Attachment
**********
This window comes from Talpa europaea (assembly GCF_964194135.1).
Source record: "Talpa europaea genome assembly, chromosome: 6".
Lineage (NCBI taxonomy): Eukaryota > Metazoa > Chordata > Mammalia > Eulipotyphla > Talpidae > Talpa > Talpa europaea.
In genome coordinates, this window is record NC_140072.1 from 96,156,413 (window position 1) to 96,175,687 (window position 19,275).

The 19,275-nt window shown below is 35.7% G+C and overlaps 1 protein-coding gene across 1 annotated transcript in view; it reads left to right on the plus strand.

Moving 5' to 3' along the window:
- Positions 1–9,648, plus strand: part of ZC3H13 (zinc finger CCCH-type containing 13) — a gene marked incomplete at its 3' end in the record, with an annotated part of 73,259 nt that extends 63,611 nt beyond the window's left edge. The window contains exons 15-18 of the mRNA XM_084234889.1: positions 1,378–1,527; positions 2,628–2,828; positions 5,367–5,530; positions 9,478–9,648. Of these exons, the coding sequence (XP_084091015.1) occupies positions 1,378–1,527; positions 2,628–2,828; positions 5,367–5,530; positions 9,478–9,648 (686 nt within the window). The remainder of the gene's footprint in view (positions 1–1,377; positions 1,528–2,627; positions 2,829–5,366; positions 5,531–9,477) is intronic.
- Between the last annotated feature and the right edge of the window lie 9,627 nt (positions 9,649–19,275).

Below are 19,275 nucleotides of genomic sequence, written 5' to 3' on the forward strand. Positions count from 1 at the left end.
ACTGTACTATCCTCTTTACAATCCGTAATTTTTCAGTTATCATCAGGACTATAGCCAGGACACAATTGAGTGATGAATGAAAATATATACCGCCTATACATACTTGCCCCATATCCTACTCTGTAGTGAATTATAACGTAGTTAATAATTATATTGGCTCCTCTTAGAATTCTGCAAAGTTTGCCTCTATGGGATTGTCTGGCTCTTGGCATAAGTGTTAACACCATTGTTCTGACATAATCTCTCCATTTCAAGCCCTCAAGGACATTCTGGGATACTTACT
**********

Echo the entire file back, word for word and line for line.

This window comes from Talpa europaea (assembly GCF_964194135.1).
Source record: "Talpa europaea genome assembly, chromosome: 6".
Lineage (NCBI taxonomy): Eukaryota > Metazoa > Chordata > Mammalia > Eulipotyphla > Talpidae > Talpa > Talpa europaea.
In genome coordinates, this window is record NC_140072.1 from 96,156,413 (window position 1) to 96,175,687 (window position 19,275).

The 19,275-nt window shown below is 35.7% G+C and overlaps 1 protein-coding gene across 1 annotated transcript in view; it reads left to right on the plus strand.

Moving 5' to 3' along the window:
- Positions 1–9,648, plus strand: part of ZC3H13 (zinc finger CCCH-type containing 13) — a gene marked incomplete at its 3' end in the record, with an annotated part of 73,259 nt that extends 63,611 nt beyond the window's left edge. The window contains exons 15-18 of the mRNA XM_084234889.1: positions 1,378–1,527; positions 2,628–2,828; positions 5,367–5,530; positions 9,478–9,648. Of these exons, the coding sequence (XP_084091015.1) occupies positions 1,378–1,527; positions 2,628–2,828; positions 5,367–5,530; positions 9,478–9,648 (686 nt within the window). The remainder of the gene's footprint in view (positions 1–1,377; positions 1,528–2,627; positions 2,829–5,366; positions 5,531–9,477) is intronic.
- Between the last annotated feature and the right edge of the window lie 9,627 nt (positions 9,649–19,275).

Below are 19,275 nucleotides of genomic sequence, written 5' to 3' on the forward strand. Positions count from 1 at the left end.
ACTGTACTATCCTCTTTACAATCCGTAATTTTTCAGTTATCATCAGGACTATAGCCAGGACACAATTGAGTGATGAATGAAAATATATACCGCCTATACATACTTGCCCCATATCCTACTCTGTAGTGAATTATAACGTAGTTAATAATTATATTGGCTCCTCTTAGAATTCTGCAAAGTTTGCCTCTATGGGATTGTCTGGCTCTTGGCATAAGTGTTAACACCATTGTTCTGACATAATCTCTCCATTTCAAGCCCTCAAGGACATTCTGGGATACTTACT